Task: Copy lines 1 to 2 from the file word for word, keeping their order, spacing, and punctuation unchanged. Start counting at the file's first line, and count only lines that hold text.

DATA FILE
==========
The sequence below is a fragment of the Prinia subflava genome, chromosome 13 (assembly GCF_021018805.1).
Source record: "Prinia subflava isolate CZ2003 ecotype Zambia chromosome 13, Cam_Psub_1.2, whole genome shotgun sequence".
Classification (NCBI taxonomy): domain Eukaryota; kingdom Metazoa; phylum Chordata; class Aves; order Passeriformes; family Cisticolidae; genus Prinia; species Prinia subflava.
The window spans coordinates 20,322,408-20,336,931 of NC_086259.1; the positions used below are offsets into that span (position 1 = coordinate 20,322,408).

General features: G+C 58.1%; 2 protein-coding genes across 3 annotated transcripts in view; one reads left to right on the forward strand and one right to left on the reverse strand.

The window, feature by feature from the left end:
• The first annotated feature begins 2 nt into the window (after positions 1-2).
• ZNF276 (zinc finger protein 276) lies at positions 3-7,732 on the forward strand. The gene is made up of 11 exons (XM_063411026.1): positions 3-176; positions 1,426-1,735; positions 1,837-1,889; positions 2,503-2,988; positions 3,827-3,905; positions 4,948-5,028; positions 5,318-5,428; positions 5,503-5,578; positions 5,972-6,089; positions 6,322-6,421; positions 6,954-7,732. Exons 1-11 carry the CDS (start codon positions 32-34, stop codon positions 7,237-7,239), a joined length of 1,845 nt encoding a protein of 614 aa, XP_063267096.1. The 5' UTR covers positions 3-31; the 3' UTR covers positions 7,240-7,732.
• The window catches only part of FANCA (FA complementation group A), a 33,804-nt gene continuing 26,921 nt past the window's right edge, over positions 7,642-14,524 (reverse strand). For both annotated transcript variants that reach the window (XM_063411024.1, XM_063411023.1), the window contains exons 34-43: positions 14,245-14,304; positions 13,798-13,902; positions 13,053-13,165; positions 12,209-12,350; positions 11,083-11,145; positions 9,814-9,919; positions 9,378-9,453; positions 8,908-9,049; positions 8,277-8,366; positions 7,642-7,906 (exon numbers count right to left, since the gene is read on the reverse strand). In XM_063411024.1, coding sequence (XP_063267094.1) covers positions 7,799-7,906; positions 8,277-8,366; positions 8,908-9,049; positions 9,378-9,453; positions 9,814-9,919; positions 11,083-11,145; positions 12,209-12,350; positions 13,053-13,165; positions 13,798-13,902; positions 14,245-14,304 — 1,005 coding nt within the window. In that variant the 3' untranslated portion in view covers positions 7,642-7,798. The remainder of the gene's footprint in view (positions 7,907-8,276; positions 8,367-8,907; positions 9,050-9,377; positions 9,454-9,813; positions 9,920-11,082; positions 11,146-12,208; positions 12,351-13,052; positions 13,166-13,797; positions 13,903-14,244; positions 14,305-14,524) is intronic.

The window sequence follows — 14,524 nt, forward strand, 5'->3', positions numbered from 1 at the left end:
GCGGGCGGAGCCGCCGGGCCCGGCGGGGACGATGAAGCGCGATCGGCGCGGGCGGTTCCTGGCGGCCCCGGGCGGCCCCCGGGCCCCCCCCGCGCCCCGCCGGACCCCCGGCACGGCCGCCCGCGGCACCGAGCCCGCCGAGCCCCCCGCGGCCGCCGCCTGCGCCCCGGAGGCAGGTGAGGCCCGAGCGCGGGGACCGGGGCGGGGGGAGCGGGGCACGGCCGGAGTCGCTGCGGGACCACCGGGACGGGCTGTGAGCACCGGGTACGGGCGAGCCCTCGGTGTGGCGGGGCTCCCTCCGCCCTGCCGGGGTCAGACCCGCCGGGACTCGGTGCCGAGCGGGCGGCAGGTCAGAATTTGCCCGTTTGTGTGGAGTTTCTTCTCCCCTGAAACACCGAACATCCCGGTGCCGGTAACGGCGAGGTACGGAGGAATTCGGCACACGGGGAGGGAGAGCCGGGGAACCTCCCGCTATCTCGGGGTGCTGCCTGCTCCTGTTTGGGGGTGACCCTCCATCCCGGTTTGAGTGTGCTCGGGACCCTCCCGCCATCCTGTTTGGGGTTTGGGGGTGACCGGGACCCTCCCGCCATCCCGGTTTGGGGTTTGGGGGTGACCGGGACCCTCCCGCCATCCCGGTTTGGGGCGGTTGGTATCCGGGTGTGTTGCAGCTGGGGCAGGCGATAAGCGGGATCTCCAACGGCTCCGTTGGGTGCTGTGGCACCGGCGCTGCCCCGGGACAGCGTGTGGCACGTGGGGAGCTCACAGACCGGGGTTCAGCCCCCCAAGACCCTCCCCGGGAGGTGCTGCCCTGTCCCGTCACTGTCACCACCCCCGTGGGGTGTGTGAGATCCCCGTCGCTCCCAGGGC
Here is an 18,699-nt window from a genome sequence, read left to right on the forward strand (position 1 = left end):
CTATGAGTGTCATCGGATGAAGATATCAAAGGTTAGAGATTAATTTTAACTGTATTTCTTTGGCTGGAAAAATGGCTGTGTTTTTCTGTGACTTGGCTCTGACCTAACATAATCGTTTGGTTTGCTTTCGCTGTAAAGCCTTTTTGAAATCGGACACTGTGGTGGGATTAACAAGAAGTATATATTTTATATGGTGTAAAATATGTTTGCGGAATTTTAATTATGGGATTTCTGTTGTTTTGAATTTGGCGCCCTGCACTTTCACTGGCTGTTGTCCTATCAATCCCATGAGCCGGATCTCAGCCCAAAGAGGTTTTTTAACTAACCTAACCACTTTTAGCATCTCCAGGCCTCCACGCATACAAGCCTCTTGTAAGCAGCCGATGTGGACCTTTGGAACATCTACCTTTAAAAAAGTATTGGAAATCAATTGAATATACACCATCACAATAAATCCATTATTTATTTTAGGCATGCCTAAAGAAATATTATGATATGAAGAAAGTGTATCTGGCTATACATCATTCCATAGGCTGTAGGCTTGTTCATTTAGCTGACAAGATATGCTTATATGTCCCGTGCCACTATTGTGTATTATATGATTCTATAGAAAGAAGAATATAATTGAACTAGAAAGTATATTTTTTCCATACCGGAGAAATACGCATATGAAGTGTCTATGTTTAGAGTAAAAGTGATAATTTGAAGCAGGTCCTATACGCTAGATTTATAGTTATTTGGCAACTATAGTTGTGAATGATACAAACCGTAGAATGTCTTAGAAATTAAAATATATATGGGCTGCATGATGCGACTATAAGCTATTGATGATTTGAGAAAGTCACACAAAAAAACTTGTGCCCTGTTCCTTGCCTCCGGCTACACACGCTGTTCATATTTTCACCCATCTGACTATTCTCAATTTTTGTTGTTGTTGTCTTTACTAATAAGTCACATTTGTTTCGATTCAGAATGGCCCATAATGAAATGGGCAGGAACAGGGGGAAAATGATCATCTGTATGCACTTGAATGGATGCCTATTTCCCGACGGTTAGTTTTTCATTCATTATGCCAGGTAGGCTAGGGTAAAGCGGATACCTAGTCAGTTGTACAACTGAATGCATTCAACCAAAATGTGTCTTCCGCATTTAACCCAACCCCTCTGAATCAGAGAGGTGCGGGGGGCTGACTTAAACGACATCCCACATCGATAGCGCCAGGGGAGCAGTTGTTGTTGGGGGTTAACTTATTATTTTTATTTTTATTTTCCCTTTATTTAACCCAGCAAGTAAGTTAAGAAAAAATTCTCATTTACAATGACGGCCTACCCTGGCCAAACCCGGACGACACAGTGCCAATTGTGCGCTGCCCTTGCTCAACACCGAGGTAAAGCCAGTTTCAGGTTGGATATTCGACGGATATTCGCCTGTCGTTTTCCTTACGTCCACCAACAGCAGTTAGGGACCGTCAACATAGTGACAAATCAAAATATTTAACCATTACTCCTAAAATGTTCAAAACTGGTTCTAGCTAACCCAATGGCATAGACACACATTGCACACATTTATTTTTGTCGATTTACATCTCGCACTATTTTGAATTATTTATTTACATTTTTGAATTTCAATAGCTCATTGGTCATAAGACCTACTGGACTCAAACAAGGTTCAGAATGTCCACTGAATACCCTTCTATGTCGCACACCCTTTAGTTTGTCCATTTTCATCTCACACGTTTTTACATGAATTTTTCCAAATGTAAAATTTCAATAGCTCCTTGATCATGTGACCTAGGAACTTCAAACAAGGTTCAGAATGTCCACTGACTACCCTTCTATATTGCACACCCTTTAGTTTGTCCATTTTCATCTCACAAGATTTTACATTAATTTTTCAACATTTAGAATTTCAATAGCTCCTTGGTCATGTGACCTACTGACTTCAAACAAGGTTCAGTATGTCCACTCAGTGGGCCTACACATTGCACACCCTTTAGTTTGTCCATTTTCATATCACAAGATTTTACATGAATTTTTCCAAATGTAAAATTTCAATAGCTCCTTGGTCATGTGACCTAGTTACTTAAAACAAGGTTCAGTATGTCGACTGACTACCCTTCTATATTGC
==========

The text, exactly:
The sequence below is a fragment of the Prinia subflava genome, chromosome 13 (assembly GCF_021018805.1).
Source record: "Prinia subflava isolate CZ2003 ecotype Zambia chromosome 13, Cam_Psub_1.2, whole genome shotgun sequence".